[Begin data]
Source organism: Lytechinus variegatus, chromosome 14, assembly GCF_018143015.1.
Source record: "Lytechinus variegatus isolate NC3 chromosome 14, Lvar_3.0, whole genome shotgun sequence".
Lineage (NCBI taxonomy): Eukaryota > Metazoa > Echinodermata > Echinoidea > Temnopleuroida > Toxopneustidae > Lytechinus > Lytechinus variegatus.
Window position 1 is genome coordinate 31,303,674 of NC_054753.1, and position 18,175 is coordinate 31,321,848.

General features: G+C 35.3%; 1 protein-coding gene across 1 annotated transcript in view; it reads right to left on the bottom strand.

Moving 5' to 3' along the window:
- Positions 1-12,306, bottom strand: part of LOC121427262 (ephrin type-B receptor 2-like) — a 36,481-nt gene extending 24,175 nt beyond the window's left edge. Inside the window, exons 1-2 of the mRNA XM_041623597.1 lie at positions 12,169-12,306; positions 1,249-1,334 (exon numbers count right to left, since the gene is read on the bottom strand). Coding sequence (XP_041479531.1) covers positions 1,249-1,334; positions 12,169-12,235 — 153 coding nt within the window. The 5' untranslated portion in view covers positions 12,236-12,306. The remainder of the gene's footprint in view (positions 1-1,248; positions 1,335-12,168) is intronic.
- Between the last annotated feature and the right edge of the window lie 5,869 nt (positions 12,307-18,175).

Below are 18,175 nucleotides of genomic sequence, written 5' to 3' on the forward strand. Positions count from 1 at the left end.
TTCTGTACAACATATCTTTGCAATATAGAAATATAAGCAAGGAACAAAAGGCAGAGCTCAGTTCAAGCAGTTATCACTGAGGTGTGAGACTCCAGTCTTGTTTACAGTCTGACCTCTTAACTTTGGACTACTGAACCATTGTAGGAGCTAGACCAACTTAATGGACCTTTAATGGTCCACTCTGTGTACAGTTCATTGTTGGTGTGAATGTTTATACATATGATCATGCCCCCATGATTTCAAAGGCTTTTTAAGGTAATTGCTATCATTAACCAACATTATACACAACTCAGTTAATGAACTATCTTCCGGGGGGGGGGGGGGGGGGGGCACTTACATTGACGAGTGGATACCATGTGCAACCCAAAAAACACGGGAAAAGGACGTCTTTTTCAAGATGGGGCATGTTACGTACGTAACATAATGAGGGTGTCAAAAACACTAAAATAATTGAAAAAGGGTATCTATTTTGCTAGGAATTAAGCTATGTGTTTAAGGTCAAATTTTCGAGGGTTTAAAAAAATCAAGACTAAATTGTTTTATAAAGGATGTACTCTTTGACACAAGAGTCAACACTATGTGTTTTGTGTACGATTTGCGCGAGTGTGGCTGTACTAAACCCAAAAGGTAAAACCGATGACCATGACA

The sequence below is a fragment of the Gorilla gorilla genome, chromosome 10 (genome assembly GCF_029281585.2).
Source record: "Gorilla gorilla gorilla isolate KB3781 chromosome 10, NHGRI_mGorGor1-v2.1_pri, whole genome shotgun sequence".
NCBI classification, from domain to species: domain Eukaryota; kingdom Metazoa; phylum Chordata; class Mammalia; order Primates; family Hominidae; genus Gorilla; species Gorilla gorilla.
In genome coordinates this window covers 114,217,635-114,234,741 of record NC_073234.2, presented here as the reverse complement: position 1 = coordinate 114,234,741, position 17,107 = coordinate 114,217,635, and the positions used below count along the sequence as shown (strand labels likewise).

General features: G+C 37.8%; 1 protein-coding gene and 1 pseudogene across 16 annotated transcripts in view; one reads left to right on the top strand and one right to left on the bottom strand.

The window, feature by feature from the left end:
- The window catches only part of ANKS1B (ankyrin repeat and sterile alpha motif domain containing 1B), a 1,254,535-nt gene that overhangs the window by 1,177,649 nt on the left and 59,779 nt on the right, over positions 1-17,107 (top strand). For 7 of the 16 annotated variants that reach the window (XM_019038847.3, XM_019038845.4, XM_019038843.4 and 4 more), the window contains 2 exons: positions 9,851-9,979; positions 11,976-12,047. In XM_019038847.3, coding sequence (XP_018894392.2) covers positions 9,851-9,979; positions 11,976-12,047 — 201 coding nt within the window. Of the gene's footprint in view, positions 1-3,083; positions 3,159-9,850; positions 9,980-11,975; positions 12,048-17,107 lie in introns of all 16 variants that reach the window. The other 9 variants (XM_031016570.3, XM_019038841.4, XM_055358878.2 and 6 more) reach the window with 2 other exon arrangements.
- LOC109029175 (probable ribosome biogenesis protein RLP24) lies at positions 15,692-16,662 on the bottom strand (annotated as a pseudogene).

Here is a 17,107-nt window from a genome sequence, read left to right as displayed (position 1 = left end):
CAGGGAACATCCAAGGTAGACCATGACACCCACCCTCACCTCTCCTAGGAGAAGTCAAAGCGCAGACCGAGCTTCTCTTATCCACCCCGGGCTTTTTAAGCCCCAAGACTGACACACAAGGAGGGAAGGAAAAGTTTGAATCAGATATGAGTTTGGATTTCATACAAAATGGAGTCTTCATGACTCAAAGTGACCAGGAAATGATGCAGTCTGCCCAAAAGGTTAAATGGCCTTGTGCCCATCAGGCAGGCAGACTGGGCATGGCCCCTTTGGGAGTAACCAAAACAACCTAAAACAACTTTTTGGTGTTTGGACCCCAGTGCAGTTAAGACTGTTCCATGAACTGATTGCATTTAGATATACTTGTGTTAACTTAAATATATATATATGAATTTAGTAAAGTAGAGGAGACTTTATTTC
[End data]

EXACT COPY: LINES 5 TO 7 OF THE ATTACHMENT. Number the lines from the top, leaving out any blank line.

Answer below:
General features: G+C 35.3%; 1 protein-coding gene across 1 annotated transcript in view; it reads right to left on the bottom strand.

Moving 5' to 3' along the window:
- Positions 1-12,306, bottom strand: part of LOC121427262 (ephrin type-B receptor 2-like) — a 36,481-nt gene extending 24,175 nt beyond the window's left edge. Inside the window, exons 1-2 of the mRNA XM_041623597.1 lie at positions 12,169-12,306; positions 1,249-1,334 (exon numbers count right to left, since the gene is read on the bottom strand). Coding sequence (XP_041479531.1) covers positions 1,249-1,334; positions 12,169-12,235 — 153 coding nt within the window. The 5' untranslated portion in view covers positions 12,236-12,306. The remainder of the gene's footprint in view (positions 1-1,248; positions 1,335-12,168) is intronic.